The Autonomy of Lexical Orthography

Brenda C Rapp, Lisa Benzing, Alfonso Caramazza

Research output: Contribution to journalArticle

Abstract

Do we need to access the spoken form of a word in order to retrieve the word's spelling or in order to understand the meaning of its written form? In this paper we focus on the relationship between lexical phonology and orthography specifically in production and we present the case of a neurologic ally impaired individual who is often unable to provide the correct spoken name of an object although he may be able to write its name correctly. We argue that this evidence is seriously problematic for the hypothesis of obligatory phonological mediation and conclude that orthographic lexical forms can indeed be independently accessed for production without the mediating role of phonology.

Original languageEnglish (US)
Pages (from-to)71-104
Number of pages34
JournalCognitive Neuropsychology
Volume14
Issue number1
StatePublished - 1997

Fingerprint

Names
Nervous System
Orthography
Autonomy
metsulfuron methyl
Orthographic
Lexical Phonology
Phonological Mediation
Allies
Phonology
Spelling
Lexical Form

ASJC Scopus subject areas

  • Cognitive Neuroscience
  • Psychology(all)
  • Experimental and Cognitive Psychology

Cite this

Rapp, B. C., Benzing, L., & Caramazza, A. (1997). The Autonomy of Lexical Orthography. Cognitive Neuropsychology, 14(1), 71-104.

The Autonomy of Lexical Orthography. / Rapp, Brenda C; Benzing, Lisa; Caramazza, Alfonso.

In: Cognitive Neuropsychology, Vol. 14, No. 1, 1997, p. 71-104.

Research output: Contribution to journalArticle

Rapp, BC, Benzing, L & Caramazza, A 1997, 'The Autonomy of Lexical Orthography', Cognitive Neuropsychology, vol. 14, no. 1, pp. 71-104.
Rapp BC, Benzing L, Caramazza A. The Autonomy of Lexical Orthography. Cognitive Neuropsychology. 1997;14(1):71-104.
Rapp, Brenda C ; Benzing, Lisa ; Caramazza, Alfonso. / The Autonomy of Lexical Orthography. In: Cognitive Neuropsychology. 1997 ; Vol. 14, No. 1. pp. 71-104.
@article{00c92f4a81554b6587780a9d7cadc6ac,
title = "The Autonomy of Lexical Orthography",
abstract = "Do we need to access the spoken form of a word in order to retrieve the word's spelling or in order to understand the meaning of its written form? In this paper we focus on the relationship between lexical phonology and orthography specifically in production and we present the case of a neurologic ally impaired individual who is often unable to provide the correct spoken name of an object although he may be able to write its name correctly. We argue that this evidence is seriously problematic for the hypothesis of obligatory phonological mediation and conclude that orthographic lexical forms can indeed be independently accessed for production without the mediating role of phonology.",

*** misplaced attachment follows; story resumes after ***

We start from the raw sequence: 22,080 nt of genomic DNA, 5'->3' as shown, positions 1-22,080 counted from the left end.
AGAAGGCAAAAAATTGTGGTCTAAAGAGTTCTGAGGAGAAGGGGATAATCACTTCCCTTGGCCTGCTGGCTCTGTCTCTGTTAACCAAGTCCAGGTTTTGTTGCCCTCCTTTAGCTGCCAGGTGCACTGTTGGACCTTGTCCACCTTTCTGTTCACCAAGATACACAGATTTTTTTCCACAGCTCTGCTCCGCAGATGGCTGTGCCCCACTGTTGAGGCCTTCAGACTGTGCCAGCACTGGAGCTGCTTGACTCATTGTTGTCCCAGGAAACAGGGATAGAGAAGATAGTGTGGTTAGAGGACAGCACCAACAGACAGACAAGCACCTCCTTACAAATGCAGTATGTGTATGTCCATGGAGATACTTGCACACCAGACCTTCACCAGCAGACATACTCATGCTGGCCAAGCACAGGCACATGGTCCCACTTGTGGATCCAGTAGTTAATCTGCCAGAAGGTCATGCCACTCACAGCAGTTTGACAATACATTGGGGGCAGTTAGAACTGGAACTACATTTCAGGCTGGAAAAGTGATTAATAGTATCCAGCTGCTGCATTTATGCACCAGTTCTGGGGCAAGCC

author = "Rapp, {Brenda C} and Lisa Benzing and Alfonso Caramazza",
year = "1997",
language = "English (US)",
volume = "14",
pages = "71--104",
journal = "Cognitive Neuropsychology",
issn = "0264-3294",
publisher = "Psychology Press Ltd",
number = "1",

}

TY - JOUR

T1 - The Autonomy of Lexical Orthography

AU - Rapp, Brenda C

AU - Benzing, Lisa

AU - Caramazza, Alfonso

PY - 1997

Y1 - 1997

N2 - Do we need to access the spoken form of a word in order to retrieve the word's spelling or in order to understand the meaning of its written form? In this paper we focus on the relationship between lexical phonology and orthography specifically in production and we present the case of a neurologic ally impaired individual who is often unable to provide the correct spoken name of an object although he may be able to write its name correctly. We argue that this evidence is seriously problematic for the hypothesis of obligatory phonological mediation and conclude that orthographic lexical forms can indeed be independently accessed for production without the mediating role of phonology.

AB - Do we need to access the spoken form of a word in order to retrieve the word's spelling or in order to understand the meaning of its written form? In this paper we focus on the relationship between lexical phonology and orthography specifically in production and we present the case of a neurologic ally impaired individual who is often unable to provide the correct spoken name of an object although he may be able to write its name correctly. We argue that this evidence is seriously problematic for the hypothesis of obligatory phonological mediation and conclude that orthographic lexical forms can indeed be independently accessed for production without the mediating role of phonology.

UR - http://www.scopus.com/inward/record.url?scp=0002462089&partnerID=8YFLogxK

UR - http://www.scopus.com/inward/citedby.url?scp=0002462089&partnerID=8YFLogxK

M3 - Article

AN - SCOPUS:0002462089

VL - 14

SP - 71

EP - 104

JO - Cognitive Neuropsychology

JF - Cognitive Neuropsychology

SN - 0264-3294

IS - 1

ER -